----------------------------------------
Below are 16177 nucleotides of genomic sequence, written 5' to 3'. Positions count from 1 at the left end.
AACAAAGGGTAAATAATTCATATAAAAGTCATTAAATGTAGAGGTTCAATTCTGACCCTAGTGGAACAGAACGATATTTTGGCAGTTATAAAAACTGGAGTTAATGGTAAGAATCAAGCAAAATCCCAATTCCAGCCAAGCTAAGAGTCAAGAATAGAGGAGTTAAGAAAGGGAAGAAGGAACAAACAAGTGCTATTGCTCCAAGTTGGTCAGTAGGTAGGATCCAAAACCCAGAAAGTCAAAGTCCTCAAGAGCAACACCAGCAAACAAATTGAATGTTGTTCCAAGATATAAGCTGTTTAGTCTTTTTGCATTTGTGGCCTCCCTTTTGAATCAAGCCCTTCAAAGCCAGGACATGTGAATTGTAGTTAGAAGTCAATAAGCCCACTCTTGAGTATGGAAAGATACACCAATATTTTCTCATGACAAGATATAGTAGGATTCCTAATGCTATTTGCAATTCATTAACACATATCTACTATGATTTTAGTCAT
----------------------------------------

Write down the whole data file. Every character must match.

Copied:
Below are 16177 nucleotides of genomic sequence, written 5' to 3'. Positions count from 1 at the left end.
AACAAAGGGTAAATAATTCATATAAAAGTCATTAAATGTAGAGGTTCAATTCTGACCCTAGTGGAACAGAACGATATTTTGGCAGTTATAAAAACTGGAGTTAATGGTAAGAATCAAGCAAAATCCCAATTCCAGCCAAGCTAAGAGTCAAGAATAGAGGAGTTAAGAAAGGGAAGAAGGAACAAACAAGTGCTATTGCTCCAAGTTGGTCAGTAGGTAGGATCCAAAACCCAGAAAGTCAAAGTCCTCAAGAGCAACACCAGCAAACAAATTGAATGTTGTTCCAAGATATAAGCTGTTTAGTCTTTTTGCATTTGTGGCCTCCCTTTTGAATCAAGCCCTTCAAAGCCAGGACATGTGAATTGTAGTTAGAAGTCAATAAGCCCACTCTTGAGTATGGAAAGATACACCAATATTTTCTCATGACAAGATATAGTAGGATTCCTAATGCTATTTGCAATTCATTAACACATATCTACTATGATTTTAGTCAT